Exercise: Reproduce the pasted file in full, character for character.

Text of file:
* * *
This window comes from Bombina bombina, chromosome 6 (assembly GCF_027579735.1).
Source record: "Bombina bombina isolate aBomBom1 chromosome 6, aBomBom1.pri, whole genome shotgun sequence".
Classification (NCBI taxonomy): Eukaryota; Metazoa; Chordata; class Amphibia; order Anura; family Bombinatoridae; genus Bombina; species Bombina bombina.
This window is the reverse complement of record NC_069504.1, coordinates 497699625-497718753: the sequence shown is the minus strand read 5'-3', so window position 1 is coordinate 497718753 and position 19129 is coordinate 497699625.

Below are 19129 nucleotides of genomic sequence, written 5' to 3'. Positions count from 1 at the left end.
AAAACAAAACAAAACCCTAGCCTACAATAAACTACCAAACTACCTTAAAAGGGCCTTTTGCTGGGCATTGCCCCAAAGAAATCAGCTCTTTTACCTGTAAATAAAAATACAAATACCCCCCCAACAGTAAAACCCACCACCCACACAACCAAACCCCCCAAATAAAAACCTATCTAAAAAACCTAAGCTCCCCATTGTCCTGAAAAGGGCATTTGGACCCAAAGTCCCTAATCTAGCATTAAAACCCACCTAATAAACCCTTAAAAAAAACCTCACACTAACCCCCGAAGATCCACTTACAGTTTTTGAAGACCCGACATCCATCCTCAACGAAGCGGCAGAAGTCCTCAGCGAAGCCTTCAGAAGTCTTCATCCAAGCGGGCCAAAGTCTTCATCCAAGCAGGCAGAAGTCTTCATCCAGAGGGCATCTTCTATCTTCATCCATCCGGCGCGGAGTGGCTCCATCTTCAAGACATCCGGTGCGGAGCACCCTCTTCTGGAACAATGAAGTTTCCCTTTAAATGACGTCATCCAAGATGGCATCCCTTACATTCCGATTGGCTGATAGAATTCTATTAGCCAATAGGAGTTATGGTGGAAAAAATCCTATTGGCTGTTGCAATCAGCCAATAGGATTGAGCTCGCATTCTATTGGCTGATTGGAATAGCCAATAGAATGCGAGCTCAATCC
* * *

This window comes from Bombina bombina, chromosome 6 (assembly GCF_027579735.1).
Source record: "Bombina bombina isolate aBomBom1 chromosome 6, aBomBom1.pri, whole genome shotgun sequence".
Classification (NCBI taxonomy): Eukaryota; Metazoa; Chordata; class Amphibia; order Anura; family Bombinatoridae; genus Bombina; species Bombina bombina.
This window is the reverse complement of record NC_069504.1, coordinates 497699625-497718753: the sequence shown is the minus strand read 5'-3', so window position 1 is coordinate 497718753 and position 19129 is coordinate 497699625.

Below are 19129 nucleotides of genomic sequence, written 5' to 3'. Positions count from 1 at the left end.
AAAACAAAACAAAACCCTAGCCTACAATAAACTACCAAACTACCTTAAAAGGGCCTTTTGCTGGGCATTGCCCCAAAGAAATCAGCTCTTTTACCTGTAAATAAAAATACAAATACCCCCCCAACAGTAAAACCCACCACCCACACAACCAAACCCCCCAAATAAAAACCTATCTAAAAAACCTAAGCTCCCCATTGTCCTGAAAAGGGCATTTGGACCCAAAGTCCCTAATCTAGCATTAAAACCCACCTAATAAACCCTTAAAAAAAACCTCACACTAACCCCCGAAGATCCACTTACAGTTTTTGAAGACCCGACATCCATCCTCAACGAAGCGGCAGAAGTCCTCAGCGAAGCCTTCAGAAGTCTTCATCCAAGCGGGCCAAAGTCTTCATCCAAGCAGGCAGAAGTCTTCATCCAGAGGGCATCTTCTATCTTCATCCATCCGGCGCGGAGTGGCTCCATCTTCAAGACATCCGGTGCGGAGCACCCTCTTCTGGAACAATGAAGTTTCCCTTTAAATGACGTCATCCAAGATGGCATCCCTTACATTCCGATTGGCTGATAGAATTCTATTAGCCAATAGGAGTTATGGTGGAAAAAATCCTATTGGCTGTTGCAATCAGCCAATAGGATTGAGCTCGCATTCTATTGGCTGATTGGAATAGCCAATAGAATGCGAGCTCAATCC